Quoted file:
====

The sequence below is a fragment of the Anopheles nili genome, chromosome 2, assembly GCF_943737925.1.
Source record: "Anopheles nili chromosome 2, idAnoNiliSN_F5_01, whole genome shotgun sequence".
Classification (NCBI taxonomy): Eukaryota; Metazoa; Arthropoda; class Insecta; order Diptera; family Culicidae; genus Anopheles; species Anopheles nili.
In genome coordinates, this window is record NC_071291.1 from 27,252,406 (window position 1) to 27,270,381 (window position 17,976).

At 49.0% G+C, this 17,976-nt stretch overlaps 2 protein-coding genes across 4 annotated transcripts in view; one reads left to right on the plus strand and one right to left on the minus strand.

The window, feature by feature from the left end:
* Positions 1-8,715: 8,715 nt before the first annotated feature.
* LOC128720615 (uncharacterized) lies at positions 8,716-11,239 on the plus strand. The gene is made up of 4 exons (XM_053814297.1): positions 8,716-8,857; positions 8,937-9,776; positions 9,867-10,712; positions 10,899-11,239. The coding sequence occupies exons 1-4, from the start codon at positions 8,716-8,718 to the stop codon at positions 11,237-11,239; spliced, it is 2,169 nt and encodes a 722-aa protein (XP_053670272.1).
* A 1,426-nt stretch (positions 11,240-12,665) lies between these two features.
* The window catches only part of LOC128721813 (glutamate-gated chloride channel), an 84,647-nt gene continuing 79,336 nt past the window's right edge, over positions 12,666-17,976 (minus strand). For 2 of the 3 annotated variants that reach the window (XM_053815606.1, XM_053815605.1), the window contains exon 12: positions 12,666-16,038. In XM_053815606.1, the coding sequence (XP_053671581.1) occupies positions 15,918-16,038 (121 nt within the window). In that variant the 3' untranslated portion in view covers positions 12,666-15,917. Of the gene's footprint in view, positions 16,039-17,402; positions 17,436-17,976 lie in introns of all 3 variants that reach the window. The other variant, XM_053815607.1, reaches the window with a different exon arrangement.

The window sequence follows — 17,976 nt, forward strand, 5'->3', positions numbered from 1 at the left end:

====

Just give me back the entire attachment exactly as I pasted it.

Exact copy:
The sequence below is a fragment of the Anopheles nili genome, chromosome 2, assembly GCF_943737925.1.
Source record: "Anopheles nili chromosome 2, idAnoNiliSN_F5_01, whole genome shotgun sequence".
Classification (NCBI taxonomy): Eukaryota; Metazoa; Arthropoda; class Insecta; order Diptera; family Culicidae; genus Anopheles; species Anopheles nili.
In genome coordinates, this window is record NC_071291.1 from 27,252,406 (window position 1) to 27,270,381 (window position 17,976).

At 49.0% G+C, this 17,976-nt stretch overlaps 2 protein-coding genes across 4 annotated transcripts in view; one reads left to right on the plus strand and one right to left on the minus strand.

The window, feature by feature from the left end:
* Positions 1-8,715: 8,715 nt before the first annotated feature.
* LOC128720615 (uncharacterized) lies at positions 8,716-11,239 on the plus strand. The gene is made up of 4 exons (XM_053814297.1): positions 8,716-8,857; positions 8,937-9,776; positions 9,867-10,712; positions 10,899-11,239. The coding sequence occupies exons 1-4, from the start codon at positions 8,716-8,718 to the stop codon at positions 11,237-11,239; spliced, it is 2,169 nt and encodes a 722-aa protein (XP_053670272.1).
* A 1,426-nt stretch (positions 11,240-12,665) lies between these two features.
* The window catches only part of LOC128721813 (glutamate-gated chloride channel), an 84,647-nt gene continuing 79,336 nt past the window's right edge, over positions 12,666-17,976 (minus strand). For 2 of the 3 annotated variants that reach the window (XM_053815606.1, XM_053815605.1), the window contains exon 12: positions 12,666-16,038. In XM_053815606.1, the coding sequence (XP_053671581.1) occupies positions 15,918-16,038 (121 nt within the window). In that variant the 3' untranslated portion in view covers positions 12,666-15,917. Of the gene's footprint in view, positions 16,039-17,402; positions 17,436-17,976 lie in introns of all 3 variants that reach the window. The other variant, XM_053815607.1, reaches the window with a different exon arrangement.

The window sequence follows — 17,976 nt, forward strand, 5'->3', positions numbered from 1 at the left end: